Players from around the world are currently competing for World Cup glory, and while Scotland failed to qualify, a home-based squad are achieving their own personal goals.
“Tackling Recovery” is a unique scheme for people suffering from mental health issues and the 12-week football coaching project, based at Lesser Hampden Park, and it is using the sport as therapy for the client group.
A joint venture between NHS Greater Glasgow and Clyde (NHSGGC), Queen’s Park Football Club and the Scottish Football Association, the idea came from Occupational Therapist Scott Smart, who is based with the Mental Health Partnership, North East Inpatients.
He said: “The project is all about using the sport to reduce stigma, increase physical activity, and encourage confidence and self-esteem.
“Together with our partners we set up professional football coaching sessions, skills development and match play, and at the end of the project we will evaluate the mental and physical well-being changes in the participants.”
Ten of the sessions, each lasting 90 minutes, are not only developing playing skills, but have also looked at the therapeutic benefits of involvement in football.
And to add to the healthy approach NHSGGC Smokefree Services sponsored the players training kit.
George Watson, Queen’s Park’s Head of Youth and Community Development, said:
“People from all walks of life like sport in general and football in particular and there are real benefits.
“There is always a massive interest in sport and there are benefits from physical activities.
“The accent is on participation and enjoyment and I’m hoping it will have a positive out come for everyone taking part, from the coaches to the patients and their carers.
“As a club we are keen to support people in the community in all different circumstances and I think this benefits football in that respect.
“I think this is a good initiative because when people play sport it helps break-down barriers, it makes you think about other things for awhile and that can be therapeutic.”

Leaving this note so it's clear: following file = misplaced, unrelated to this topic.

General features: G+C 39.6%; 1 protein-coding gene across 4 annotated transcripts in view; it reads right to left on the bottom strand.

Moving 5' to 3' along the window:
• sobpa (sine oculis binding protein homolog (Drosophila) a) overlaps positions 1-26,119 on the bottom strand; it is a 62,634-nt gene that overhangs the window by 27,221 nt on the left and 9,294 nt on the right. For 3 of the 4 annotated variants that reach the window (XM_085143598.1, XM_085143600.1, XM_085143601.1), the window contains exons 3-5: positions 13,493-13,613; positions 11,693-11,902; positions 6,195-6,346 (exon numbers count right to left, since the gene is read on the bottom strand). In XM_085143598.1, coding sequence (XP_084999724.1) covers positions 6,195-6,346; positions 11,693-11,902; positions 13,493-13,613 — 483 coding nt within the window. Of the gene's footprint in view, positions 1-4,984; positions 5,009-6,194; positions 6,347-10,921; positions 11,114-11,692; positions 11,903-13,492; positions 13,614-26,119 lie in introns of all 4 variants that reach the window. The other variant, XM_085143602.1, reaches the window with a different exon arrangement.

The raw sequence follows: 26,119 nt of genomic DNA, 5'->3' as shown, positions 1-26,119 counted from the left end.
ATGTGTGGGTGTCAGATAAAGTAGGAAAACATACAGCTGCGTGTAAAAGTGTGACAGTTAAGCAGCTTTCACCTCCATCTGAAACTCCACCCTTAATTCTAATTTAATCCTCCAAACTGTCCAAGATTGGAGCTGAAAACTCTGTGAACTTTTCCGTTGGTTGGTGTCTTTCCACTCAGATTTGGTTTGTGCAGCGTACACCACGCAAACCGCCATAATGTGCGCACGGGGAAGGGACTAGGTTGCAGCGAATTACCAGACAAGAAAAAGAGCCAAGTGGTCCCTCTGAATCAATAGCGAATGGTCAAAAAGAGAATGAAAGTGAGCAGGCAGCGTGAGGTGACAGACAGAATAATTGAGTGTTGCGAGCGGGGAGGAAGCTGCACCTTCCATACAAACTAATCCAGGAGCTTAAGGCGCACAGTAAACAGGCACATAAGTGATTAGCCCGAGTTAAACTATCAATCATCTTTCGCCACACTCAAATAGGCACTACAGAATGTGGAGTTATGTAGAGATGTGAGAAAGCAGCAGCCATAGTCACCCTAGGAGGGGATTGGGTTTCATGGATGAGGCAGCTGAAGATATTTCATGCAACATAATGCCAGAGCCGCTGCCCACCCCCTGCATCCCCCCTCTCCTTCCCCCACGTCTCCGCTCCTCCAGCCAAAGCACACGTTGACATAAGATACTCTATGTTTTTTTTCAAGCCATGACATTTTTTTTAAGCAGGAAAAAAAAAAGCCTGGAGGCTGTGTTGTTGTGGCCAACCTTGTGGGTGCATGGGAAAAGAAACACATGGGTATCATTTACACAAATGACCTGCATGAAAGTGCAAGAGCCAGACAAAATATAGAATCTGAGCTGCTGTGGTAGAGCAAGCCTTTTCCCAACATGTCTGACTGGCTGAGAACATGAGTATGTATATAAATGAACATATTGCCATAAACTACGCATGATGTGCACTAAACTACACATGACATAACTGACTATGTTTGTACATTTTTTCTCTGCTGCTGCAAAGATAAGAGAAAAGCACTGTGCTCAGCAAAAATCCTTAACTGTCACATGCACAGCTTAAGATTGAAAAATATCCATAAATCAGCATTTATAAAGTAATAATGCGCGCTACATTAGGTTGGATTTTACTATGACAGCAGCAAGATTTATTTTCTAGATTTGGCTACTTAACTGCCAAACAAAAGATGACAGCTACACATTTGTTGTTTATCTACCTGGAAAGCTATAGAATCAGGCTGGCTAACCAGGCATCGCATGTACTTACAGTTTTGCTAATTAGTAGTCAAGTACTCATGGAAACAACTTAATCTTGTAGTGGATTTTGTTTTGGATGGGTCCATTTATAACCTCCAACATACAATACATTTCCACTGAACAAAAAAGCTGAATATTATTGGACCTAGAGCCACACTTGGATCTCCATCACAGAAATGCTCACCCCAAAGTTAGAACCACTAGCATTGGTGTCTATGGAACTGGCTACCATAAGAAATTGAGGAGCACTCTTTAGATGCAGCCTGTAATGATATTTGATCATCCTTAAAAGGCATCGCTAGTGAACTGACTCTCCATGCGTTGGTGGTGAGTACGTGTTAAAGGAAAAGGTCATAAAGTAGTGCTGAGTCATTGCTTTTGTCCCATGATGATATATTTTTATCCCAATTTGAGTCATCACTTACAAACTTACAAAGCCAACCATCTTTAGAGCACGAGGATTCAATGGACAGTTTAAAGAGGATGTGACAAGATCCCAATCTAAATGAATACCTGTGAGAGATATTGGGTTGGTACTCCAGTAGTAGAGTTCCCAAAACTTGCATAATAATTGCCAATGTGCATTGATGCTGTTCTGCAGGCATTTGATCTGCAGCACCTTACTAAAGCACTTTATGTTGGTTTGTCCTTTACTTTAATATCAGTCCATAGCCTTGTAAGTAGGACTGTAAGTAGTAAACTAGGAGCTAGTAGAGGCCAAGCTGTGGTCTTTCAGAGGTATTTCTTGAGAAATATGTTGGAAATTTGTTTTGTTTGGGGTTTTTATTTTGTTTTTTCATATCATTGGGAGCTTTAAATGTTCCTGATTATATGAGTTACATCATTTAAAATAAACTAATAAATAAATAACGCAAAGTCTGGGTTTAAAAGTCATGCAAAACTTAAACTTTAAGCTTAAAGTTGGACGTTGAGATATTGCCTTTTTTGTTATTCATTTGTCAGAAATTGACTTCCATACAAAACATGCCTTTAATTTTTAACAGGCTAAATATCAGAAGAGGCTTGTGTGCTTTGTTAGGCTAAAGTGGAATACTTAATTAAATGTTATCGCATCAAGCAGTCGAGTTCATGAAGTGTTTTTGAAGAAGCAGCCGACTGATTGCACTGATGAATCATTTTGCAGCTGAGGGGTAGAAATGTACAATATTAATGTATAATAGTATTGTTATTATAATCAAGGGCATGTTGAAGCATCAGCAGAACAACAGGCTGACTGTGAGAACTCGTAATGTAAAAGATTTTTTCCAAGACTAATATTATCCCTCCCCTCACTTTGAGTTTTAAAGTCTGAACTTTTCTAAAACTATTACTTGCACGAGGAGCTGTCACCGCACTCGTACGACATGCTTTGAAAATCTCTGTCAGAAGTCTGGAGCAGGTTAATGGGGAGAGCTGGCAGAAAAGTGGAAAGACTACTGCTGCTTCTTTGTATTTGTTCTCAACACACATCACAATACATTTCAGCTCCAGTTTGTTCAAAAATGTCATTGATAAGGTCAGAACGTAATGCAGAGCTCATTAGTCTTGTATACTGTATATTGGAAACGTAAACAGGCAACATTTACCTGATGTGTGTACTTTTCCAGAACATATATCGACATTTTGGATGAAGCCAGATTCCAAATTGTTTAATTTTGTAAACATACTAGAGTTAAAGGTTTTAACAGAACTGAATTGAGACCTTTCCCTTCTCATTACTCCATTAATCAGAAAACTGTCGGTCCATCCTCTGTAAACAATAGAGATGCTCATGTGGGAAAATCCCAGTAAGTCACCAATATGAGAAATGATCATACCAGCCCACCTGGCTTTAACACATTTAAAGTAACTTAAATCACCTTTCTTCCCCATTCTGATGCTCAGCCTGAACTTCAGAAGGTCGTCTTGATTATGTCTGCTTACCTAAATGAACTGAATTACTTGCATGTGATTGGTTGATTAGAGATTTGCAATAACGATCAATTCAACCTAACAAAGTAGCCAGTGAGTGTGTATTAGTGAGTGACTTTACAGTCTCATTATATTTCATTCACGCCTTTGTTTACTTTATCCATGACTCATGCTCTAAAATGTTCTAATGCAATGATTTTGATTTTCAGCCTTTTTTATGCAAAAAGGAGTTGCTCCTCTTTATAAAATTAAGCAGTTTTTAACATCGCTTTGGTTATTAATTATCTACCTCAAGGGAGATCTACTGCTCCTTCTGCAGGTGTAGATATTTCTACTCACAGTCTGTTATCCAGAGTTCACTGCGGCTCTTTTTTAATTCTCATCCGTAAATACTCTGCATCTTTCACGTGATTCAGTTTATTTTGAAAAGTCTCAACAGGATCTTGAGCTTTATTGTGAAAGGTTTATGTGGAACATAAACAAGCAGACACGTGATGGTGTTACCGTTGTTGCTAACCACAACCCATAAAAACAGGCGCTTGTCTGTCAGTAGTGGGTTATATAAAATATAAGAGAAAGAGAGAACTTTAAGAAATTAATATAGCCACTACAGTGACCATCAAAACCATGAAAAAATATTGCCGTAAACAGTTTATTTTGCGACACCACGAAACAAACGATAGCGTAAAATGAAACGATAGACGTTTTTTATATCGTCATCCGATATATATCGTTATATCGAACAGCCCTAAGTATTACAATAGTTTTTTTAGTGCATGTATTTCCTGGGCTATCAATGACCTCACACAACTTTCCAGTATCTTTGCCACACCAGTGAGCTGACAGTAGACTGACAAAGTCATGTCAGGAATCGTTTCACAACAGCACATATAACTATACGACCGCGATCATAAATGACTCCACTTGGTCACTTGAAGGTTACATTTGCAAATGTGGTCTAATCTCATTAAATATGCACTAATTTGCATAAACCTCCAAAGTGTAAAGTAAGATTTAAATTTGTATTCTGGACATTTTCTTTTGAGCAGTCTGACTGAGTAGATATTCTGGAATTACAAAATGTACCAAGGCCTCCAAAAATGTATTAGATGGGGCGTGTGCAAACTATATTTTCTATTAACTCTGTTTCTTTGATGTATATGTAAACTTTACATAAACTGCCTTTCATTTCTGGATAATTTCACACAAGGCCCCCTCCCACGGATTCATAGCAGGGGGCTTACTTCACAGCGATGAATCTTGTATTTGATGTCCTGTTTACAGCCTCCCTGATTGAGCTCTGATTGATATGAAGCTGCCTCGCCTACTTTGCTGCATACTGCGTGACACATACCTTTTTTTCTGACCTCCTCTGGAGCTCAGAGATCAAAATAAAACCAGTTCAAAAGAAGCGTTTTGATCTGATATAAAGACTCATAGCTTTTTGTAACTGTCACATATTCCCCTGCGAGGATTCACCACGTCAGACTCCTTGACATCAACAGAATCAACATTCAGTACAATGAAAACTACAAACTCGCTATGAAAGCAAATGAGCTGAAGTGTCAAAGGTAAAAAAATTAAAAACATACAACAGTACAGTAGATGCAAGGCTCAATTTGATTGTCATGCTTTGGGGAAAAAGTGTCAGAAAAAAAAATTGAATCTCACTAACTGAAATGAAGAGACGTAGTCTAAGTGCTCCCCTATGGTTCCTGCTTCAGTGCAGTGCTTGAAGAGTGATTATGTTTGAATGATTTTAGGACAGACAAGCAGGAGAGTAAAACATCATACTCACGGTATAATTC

Referrals for the project have come from any member of the multi-disciplinary team involved in the support and care of the service user.
The scheme targets male patients between the ages of 18-35 who are involved in community mental health teams, specialist services or who are inpatients.
Ross Paterson, Youth Coach for Queen’s Park and a former youth player for the club, described his new squad as “fabulous!”
He went on: “When you see the response from the boys, their attitude and application, this is a group I could work with every day.
“Sport is a great way of breaking down barriers, it brings everyone together, and this project has been wonderful to work on.
“There is a great rapport amongst the guys and I have seen many positive changes in their attitude as the sessions went on.”
One squad member, Kriss, said that taking part in the scheme has motivated him to continue playing sport:
“I’m going to get back into training and fitness with my mates, and it has also helped my mental health.”
Stuart Sharpe, Scottish FA National Development Manager – Disability said:
“It has been great to witness at first hand the success of this innovative new project.
In week one, the players were cautious and almost overawed by their surroundings, but you can see their confidence growing as they thrive in this football environment.
“It’s great for the Scottish FA to see more people enjoying the game, and it’s especially pleasing to see people growing in confidence both on and off the pitch.”
Notes to Editors:
The final coaching session takes place on Friday, July 2, at Lesser Hampden.
For more information contact either NHS Greater Glasgow and Clyde Communications on 0141 201 4429 or email email@example.com.